Casein

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Eating Without Casein

Casein is a protein found in the milk of all mammals. Some people are allergic to it, and these people will never, ever enjoy another ice cream.

The dairy industry would have you believe that by eating such a snack you are ingesting "great protein." Let's investigate the most abundant milk protein, casein.

CASEIN is a tenacious glue. Eighty-seven percent of milk is water.  Four percent of the remaining thirteen percent is CASEIN.

What is Milk Allergy?

 A food allergy is defined as any adverse reaction to an otherwise harmless food or food component that involves the body's immune system. Therefore when talking about a food allergy it only involves the body's immune system.

A food intolerance is when you develop symptoms after eating a food product that your body can't deal with adequately.

Many people who have an adverse reaction to dairy products think they are allergic to milk this is not always the case. 

Casein should not be confused with lactose. Most people who have difficulty digesting milk are lactose intolerant, meaning that the digestive system does not produce enough of or any lactase (an enzyme found in the stomach), which breaks down lactose ( the sugar found in dairy products), to a simpler sugar which can be digested.

Lactose intolerance is no laughing matter but it is not life threatening. A casein allergy can be just that; an allergy. It may manifest as breathing difficulty, hives and rashes, or stomach cramps, bloating, serious pain in the gut etc leading to inability to get nourishment from food and dangerous weight loss. If you or a loved one suffers from a casein allergy, this page may be of help.  (see Symptoms and diagnosis).

Symptoms

How do you know if someone in your family is Lactose Intolerant or allergic to milk? The symptoms of a milk protein allergy (casein) fall into 3 types of reactions

Skin Reactions:

  • Itchy red rash

  • Hives

  • Eczema

  • Swelling of lips, mouth, tongue, face or throat

  • Allergic "Shiners" (black eyes)

Stomach and Intestinal Reactions:

  • Abdominal pain and bloating

  • Diarrhea (usually very runny)

  • Vomiting

  • Gas/wind

  • Cramps

Nose, Throat and Lung Reactions:

  • Runny Nose

  • Sneezing

  • Watery and/or Itchy eyes

  • Coughing

  • Wheezing

  • Shortness of Breath

As you can see most of these symptoms can be seen in people who have asthma or hay fever or a cold. They could have indigestion or a reaction to a chemical or plant they handled. Milk is not always the first choice for doctor to look at when you go to them with any or all of the above.

However, a milk allergy (rather than an intolerance) can be life threatening and an anaphylactic reaction can occur.

Anaphylaxis means "Without Protection". It is a severe reaction by the body to an offending Allergen (something causing the allergy), and it happens very fast, within minutes of exposure.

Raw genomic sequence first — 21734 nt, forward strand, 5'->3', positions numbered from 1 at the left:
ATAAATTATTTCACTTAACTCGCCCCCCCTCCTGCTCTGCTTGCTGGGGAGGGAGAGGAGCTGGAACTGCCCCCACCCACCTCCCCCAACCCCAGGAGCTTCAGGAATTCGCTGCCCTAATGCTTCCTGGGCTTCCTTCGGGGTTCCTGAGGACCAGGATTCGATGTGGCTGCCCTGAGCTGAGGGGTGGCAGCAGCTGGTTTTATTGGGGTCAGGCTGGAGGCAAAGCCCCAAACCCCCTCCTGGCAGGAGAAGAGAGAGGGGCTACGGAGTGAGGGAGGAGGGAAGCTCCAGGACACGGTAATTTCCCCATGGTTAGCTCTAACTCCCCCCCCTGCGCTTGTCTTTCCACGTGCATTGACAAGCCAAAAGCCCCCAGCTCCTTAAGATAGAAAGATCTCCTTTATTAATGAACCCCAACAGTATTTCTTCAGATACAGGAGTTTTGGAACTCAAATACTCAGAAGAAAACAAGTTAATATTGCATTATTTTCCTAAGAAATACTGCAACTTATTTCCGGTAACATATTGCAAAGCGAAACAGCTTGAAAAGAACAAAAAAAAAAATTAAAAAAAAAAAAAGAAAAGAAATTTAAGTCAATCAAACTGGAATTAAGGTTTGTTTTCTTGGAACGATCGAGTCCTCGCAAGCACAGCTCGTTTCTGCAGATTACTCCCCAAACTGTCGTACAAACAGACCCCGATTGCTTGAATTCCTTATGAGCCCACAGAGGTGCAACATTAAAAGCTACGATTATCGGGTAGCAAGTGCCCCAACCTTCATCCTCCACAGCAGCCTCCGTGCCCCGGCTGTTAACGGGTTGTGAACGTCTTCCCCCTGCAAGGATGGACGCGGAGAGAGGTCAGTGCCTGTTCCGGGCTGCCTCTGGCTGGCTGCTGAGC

Foods that commonly cause this reaction are peanuts, tree nuts, milk, eggs, shellfish and fish.

Drugs also can cause a reaction these include penicillin, Sulphur and aspirin.

Bites and stings from insects such as bees, wasps and ants can cause an anaphylactic reaction.

An anaphylactic reaction involves more than one system of the body. It can begin with a tingling sensation in the lips, tongue or throat, this progresses to red raised itchy rash, feeling dizzy asthma symptoms, change in blood pressure and loss of consciousness and collapse.

Composition of Milk

Milk has a number of components. These include lactose (milk's sugar), up to four varieties of casein and other milk proteins, and fats.

The percentage of each of these contained in an ounce of milk varies according to the source of the milk (which animal), where in the milking cycle the milk comes from (lactose-rich foremilk comes out first, followed by fat-rich hind milk), and how long the individual animal has been lactating this time around. (The milk's composition is adjusted to the needs of the individual offspring.)

The contents are also affected by the lactating mother's (human or cow or whale) diet, since certain dietary components can make their way from the mother's digestive tract into the milk she produces.

Beware the Ingredients!

For someone with an allergy, 1/2 of 1% may still be higher than an individual's tolerance, depending upon how much of a product you eat and how severe your allergy is.

Food manufacturers have long understood that glue holds foods together giving them a firmer and more concrete appearance. It is no coincidence that each of the major tuna fish manufacturers have elected to put nature's perfect glue in their little cans.

Products to Seek Out

On the other hand, many items, including cakes and brownies and mixes to make them, are completely milk free. Generally speaking, the cheaper an item is, the more likely it is to be milk-free.

What About Calcium?

People who can eat absolutely no milk products should watch their calcium intake, especially if pregnant or nursing. Foods like broccoli, sardines and nuts contain significant quantities of calcium. Some calcium supplements have unacceptably high levels of lead.